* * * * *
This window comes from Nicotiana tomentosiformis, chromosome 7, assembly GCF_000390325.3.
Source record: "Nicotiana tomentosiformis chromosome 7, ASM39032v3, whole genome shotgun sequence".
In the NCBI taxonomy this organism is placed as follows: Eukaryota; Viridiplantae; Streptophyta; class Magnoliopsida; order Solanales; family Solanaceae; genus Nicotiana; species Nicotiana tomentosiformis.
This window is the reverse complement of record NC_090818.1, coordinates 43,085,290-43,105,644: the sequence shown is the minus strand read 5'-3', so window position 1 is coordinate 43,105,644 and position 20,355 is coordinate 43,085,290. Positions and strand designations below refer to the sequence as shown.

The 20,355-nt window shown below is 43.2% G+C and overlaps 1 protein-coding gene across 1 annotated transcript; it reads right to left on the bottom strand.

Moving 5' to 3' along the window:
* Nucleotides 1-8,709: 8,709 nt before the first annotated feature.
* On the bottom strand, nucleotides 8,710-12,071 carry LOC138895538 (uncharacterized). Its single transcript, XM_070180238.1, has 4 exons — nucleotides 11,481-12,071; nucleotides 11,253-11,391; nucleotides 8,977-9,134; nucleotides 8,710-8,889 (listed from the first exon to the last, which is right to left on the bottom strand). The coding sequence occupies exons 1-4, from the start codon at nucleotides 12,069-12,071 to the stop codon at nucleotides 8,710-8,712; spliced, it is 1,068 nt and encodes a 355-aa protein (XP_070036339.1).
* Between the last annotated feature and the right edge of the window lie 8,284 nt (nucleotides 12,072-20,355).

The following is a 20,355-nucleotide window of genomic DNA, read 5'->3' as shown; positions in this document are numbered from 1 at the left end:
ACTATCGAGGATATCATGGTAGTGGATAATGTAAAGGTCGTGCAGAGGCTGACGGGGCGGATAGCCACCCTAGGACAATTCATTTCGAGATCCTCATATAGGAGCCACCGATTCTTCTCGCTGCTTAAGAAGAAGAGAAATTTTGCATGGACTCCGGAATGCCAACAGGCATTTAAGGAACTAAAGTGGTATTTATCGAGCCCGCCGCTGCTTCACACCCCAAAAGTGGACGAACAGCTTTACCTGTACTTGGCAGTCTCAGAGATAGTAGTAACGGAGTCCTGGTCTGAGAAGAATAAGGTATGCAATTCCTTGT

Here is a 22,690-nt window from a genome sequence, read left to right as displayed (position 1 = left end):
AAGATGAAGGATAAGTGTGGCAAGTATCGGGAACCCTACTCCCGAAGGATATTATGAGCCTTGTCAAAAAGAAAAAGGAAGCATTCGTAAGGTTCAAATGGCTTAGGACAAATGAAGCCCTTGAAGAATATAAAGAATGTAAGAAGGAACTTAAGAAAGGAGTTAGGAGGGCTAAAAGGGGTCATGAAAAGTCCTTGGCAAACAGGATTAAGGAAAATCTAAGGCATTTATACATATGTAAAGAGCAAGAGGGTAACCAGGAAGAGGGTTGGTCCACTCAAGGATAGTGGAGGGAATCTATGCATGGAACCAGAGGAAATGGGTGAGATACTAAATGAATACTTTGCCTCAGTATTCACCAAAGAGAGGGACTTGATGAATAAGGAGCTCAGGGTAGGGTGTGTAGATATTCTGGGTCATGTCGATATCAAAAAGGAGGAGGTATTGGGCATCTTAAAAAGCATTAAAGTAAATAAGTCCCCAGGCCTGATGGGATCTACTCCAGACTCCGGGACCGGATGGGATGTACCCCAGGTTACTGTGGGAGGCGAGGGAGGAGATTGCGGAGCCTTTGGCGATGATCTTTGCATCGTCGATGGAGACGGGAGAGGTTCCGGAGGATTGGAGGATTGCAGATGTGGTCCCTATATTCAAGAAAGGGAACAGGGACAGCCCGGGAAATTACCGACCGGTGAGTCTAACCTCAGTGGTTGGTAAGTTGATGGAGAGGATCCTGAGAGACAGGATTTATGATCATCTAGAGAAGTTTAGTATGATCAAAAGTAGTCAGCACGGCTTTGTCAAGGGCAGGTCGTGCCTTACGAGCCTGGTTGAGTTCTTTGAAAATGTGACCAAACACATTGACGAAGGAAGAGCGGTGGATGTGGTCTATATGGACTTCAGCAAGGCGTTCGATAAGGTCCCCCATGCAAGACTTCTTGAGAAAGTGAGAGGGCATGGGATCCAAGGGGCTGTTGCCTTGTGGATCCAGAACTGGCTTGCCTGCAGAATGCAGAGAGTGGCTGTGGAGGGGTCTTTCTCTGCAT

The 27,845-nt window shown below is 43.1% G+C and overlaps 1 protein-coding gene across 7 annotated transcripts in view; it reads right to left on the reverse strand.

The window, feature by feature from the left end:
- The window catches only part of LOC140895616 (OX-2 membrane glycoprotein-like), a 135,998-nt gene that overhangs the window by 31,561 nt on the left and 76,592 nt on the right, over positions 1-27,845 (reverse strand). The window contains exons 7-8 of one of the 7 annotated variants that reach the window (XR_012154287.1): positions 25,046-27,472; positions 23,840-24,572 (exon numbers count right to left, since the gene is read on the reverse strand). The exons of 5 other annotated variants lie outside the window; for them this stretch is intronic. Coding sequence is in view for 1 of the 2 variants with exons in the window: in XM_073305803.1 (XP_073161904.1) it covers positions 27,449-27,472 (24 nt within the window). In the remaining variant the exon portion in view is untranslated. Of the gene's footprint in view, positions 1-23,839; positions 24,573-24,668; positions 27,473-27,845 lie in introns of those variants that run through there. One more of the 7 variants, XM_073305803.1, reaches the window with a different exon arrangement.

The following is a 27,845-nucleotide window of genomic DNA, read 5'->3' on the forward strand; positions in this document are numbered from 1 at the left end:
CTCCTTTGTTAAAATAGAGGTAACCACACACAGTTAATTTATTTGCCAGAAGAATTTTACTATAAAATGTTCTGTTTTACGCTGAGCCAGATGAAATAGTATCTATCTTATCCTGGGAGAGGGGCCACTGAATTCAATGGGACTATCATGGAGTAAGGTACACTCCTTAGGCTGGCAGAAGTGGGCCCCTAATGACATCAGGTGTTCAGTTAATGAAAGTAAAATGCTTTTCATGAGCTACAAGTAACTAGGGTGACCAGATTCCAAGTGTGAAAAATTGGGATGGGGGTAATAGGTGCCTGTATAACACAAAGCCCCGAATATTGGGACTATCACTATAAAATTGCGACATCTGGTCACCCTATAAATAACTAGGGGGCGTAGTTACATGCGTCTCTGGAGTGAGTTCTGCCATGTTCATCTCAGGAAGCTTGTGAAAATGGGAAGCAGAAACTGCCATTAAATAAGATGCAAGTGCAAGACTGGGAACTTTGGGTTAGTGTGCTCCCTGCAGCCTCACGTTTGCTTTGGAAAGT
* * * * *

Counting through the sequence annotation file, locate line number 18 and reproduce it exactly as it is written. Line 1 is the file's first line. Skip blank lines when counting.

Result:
CTCCTTTGTTAAAATAGAGGTAACCACACACAGTTAATTTATTTGCCAGAAGAATTTTACTATAAAATGTTCTGTTTTACGCTGAGCCAGATGAAATAGTATCTATCTTATCCTGGGAGAGGGGCCACTGAATTCAATGGGACTATCATGGAGTAAGGTACACTCCTTAGGCTGGCAGAAGTGGGCCCCTAATGACATCAGGTGTTCAGTTAATGAAAGTAAAATGCTTTTCATGAGCTACAAGTAACTAGGGTGACCAGATTCCAAGTGTGAAAAATTGGGATGGGGGTAATAGGTGCCTGTATAACACAAAGCCCCGAATATTGGGACTATCACTATAAAATTGCGACATCTGGTCACCCTATAAATAACTAGGGGGCGTAGTTACATGCGTCTCTGGAGTGAGTTCTGCCATGTTCATCTCAGGAAGCTTGTGAAAATGGGAAGCAGAAACTGCCATTAAATAAGATGCAAGTGCAAGACTGGGAACTTTGGGTTAGTGTGCTCCCTGCAGCCTCACGTTTGCTTTGGAAAGT